Dear Mr. Limbaugh,
You don’t know it, but you helped me today. I was at the gym–I hate the gym, Mr. Limbaugh–and I started surfing the channels on the dinky gym TV for a distraction. I landed on CNN, and watched Anderson Cooper replay the footage of you saying those words–the ones that have landed you in such trouble. And suddenly I had so much fast-moving rage coursing through my limbs that my workout was a breeze.
You said this about Georgetown Law student Sandra Fluke’s decision to testify before Congress about the need for affordable birth control:
“What does that make her? It makes her a slut, right? It makes her a prostitute. She wants to be paid to have sex. She’s having so much sex she can’t afford the contraception. She wants you and me and the taxpayers to pay her to have sex…If we are going to pay for your contraceptives, and thus pay for you to have sex, we want something for it, and I’ll tell you what it is. We want you to post the videos online so we can all watch.”
Mr. Limbaugh, I have PCOS–the disease that helped land Sandra Fluke in your cross-hairs. During her testimony, she told the story of a friend who lost an ovary, and possibly her chance at having children, to PCOS. I have never had that experience, Mr. Limbaugh, and I am thankful every day that I have so far avoided it–because I have unfettered access to hormonal contraceptives.
Without birth control, I do not menstruate. Frustrated eggs become cysts on my ovaries; my endometrium swells with unspent blood. Without birth control, that unshed uterine lining might one day become cancerous, and begin consuming me from the inside; or, a cyst might grow large enough to burst, and I could go the way of Ms. Fluke’s friend. With birth control, I can keep my organs at least somewhat close to normal.
I was almost fourteen when I first started taking birth control. I was shy, nerdy, awkward, as virginal as they come. The night I started the pills, and many nights afterward, I quietly cried myself to sleep–because I thought taking birth control had somehow made me dirty. Just by accepting a drug into my body that was linked so closely with sex–even if it might save my life down the line–I had become a slut. And there was nothing I could do about it.
I didn’t get this from my family–as sex-positive and supportive as they come–nor from my doctor. It was in the air, all around me, the hushed whisper of birth control intertwined with sex, and sex intertwined with nasty rotten things. It took me a very long time to dig myself out of that hole, to stop shivering at the freakishness of me and realize that birth control was a medication like any other–a medication that, covered by insurance, has made an enormous difference to my health and well-being. And it took even longer for me to realize that I could have sex, and enjoy it, and begin exercising the sex-related benefits of birth control, without digging myself back into filth.
I did not start having sex when I started birth control, Mr. Limbaugh. I came to sex on my own terms, when I was ready, many years later. I rely on birth control to stave off cancer, ruptured cysts, physical pain, a uterus heavy with trapped blood. I also rely on it for peace of mind during sex. Neither of those things make me a slut, or a prostitute, or a pornographic plaything, Mr. Limbaugh. And you damn well know that.
You aren’t interested in whether women want the government to pay for their sex lives. You don’t even believe that’s what birth control advocates want. I don’t think you even knew the substance of Ms. Fluke’s testimony before you started calling her vile names. You are simply waving Sandra Fluke in front of you like a cardboard cutout. You are throwing stink bombs, Mr. Limbaugh, because that’s what gets you fed.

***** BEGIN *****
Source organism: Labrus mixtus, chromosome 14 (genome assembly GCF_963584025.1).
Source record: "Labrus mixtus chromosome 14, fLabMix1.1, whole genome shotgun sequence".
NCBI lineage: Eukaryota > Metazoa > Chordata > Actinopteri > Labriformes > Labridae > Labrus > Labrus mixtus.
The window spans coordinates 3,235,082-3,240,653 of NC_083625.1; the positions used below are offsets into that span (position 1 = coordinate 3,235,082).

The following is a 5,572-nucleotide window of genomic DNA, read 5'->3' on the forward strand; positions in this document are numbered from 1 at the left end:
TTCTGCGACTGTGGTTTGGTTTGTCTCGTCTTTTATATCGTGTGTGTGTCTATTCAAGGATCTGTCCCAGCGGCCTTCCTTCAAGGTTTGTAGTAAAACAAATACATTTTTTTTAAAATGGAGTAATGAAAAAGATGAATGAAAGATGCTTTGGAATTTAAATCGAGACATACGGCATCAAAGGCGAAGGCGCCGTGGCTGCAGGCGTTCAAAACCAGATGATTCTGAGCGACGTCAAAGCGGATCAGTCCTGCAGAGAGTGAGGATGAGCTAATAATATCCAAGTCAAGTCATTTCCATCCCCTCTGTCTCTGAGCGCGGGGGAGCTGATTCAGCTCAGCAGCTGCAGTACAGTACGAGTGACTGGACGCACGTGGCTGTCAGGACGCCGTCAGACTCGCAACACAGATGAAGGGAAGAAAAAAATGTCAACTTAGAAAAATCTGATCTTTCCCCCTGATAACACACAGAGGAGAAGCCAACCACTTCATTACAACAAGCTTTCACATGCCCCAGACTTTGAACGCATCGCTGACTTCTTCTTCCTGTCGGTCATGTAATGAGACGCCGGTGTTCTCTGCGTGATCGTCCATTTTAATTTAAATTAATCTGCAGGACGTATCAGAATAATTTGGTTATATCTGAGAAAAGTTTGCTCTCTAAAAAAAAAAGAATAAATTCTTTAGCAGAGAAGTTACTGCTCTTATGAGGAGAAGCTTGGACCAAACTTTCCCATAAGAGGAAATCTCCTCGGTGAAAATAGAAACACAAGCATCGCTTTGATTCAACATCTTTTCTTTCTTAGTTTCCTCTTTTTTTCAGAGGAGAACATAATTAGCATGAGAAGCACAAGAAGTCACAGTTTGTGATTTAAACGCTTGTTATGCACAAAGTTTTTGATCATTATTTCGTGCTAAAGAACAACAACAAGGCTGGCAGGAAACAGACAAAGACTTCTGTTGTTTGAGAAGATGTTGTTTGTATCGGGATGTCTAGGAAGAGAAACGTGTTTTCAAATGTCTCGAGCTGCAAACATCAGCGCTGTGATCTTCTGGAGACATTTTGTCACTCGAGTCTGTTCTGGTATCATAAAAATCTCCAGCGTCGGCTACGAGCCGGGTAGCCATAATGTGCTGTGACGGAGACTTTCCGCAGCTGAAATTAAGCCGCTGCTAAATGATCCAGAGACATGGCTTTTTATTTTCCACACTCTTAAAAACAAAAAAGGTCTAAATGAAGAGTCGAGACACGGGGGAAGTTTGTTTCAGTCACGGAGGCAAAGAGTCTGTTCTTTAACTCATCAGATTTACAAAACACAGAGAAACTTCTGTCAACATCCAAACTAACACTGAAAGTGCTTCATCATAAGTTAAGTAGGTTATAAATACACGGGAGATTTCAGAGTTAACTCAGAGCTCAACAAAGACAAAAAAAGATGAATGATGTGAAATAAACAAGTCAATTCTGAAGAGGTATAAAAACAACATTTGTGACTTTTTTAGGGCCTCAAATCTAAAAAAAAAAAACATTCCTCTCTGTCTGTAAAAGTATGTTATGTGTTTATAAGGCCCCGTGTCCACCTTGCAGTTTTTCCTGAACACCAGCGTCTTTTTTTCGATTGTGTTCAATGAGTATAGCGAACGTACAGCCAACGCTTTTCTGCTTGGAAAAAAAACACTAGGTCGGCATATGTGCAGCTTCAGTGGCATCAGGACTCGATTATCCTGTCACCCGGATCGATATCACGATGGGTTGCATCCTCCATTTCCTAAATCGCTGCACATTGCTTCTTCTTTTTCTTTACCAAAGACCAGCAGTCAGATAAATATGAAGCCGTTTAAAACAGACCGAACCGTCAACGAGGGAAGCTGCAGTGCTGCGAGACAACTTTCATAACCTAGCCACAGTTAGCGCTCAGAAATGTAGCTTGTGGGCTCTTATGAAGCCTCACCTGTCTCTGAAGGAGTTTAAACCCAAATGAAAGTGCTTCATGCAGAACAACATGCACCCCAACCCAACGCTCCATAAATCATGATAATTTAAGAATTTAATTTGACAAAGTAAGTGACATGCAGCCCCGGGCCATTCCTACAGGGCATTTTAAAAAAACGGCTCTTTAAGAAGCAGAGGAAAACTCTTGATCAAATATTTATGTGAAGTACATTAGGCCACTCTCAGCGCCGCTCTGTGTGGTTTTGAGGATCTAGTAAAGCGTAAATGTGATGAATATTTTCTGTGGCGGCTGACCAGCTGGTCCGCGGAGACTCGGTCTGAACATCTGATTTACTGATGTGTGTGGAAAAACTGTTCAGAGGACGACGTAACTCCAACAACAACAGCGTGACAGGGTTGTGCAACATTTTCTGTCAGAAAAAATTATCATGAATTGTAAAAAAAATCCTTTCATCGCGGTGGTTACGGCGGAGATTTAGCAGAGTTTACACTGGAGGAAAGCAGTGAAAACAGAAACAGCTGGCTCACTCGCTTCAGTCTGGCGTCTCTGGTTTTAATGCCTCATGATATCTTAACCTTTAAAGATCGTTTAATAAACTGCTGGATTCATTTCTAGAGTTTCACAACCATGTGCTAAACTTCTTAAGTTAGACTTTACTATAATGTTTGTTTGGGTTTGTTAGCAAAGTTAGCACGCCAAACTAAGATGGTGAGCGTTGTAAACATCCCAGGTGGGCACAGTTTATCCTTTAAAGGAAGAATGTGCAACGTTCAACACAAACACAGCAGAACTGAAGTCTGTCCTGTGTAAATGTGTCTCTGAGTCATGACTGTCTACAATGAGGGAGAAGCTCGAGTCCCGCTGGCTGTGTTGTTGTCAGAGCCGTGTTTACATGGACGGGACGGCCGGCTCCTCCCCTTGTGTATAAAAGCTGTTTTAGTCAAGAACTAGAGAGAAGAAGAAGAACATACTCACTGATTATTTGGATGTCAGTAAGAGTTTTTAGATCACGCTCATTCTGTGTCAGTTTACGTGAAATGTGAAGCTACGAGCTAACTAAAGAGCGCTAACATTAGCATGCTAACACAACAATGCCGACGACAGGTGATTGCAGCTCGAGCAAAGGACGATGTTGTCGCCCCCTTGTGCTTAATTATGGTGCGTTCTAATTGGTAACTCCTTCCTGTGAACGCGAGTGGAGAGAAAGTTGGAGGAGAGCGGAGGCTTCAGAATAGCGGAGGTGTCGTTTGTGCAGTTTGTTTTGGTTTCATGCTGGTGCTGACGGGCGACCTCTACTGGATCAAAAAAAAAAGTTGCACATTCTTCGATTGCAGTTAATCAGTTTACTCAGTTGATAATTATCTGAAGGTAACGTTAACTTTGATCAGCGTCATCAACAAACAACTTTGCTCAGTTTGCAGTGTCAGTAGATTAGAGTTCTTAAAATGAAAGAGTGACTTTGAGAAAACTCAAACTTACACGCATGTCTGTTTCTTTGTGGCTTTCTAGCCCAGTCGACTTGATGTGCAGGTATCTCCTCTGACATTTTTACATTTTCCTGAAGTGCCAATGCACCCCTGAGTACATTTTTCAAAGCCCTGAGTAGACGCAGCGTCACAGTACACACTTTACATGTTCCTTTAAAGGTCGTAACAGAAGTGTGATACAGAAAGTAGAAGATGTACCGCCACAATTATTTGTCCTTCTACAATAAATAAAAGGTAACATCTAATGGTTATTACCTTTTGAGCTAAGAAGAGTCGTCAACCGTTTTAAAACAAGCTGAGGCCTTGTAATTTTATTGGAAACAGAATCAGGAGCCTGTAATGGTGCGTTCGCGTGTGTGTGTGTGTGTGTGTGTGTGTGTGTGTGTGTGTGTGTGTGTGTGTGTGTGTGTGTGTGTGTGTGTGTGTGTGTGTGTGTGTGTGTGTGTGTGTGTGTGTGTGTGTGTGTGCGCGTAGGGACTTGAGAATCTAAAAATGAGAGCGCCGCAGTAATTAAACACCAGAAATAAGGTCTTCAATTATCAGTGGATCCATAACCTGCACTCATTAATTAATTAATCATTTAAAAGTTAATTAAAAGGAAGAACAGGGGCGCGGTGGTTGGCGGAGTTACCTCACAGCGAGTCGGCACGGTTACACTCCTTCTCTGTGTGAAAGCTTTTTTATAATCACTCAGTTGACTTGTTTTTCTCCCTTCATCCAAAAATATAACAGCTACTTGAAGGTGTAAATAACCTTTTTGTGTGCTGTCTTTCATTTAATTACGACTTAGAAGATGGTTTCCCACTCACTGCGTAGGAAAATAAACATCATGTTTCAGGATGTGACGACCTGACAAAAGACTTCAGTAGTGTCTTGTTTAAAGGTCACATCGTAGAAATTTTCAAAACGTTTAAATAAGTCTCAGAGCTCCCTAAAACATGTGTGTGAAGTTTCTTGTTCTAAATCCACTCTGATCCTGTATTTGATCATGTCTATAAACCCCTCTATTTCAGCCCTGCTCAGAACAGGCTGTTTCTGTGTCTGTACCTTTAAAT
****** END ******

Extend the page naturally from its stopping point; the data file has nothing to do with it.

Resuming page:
But think about this. You didn’t just criticize women who use birth control, or who want to have that choice: you attacked a woman who is supporting other women who want to use birth control, no matter the reason. According to your words, Mr. Limbaugh, any woman who has ever cared about another woman who uses hormonal contraceptives for any reason at all–or who wants to but can’t afford it–might as well start selling her body for sex.
By your logic, my mother is a prostitute, because she paid for my birth control until I could afford it on my own. My sister became a slut at age 10, because she didn’t stop loving me once I started taking birth control. My close friends and friendly acquaintances who supported me should have their intimate moments videotaped and put on the internet, for your titillation and their humiliation. All because I take birth control to keep me healthy.
I don’t think you actually believe this. I think you know what you said was despicable. But you don’t even have the common courtesy to own up to that.
You have apologized for the words you used, but not for the sentiment behind them. You have not said you are sorry for turning Sandra Fluke, or any other woman like her, into something vile and less-than-human. You have not apologized for using our worries, and our multifaceted medical and sexual needs, to make a crude and tasteless joke. You have apologized because your bosses told you to, and because the steady stream of advertising losses is becoming a national embarrassment. You don’t mean that “I’m sorry.” I know you don’t mean it.
So, Mr. Limbaugh, from the bottom of my hormone-tainted, semen-stained heart: fuck you. Fuck you for chewing on our humanity like it was the wet end of a cigar, and blowing contempt in our faces like so much smoke. Fuck you for validating everything I was afraid of when I cried myself to sleep.
Fuck you for making me waste so many words on you.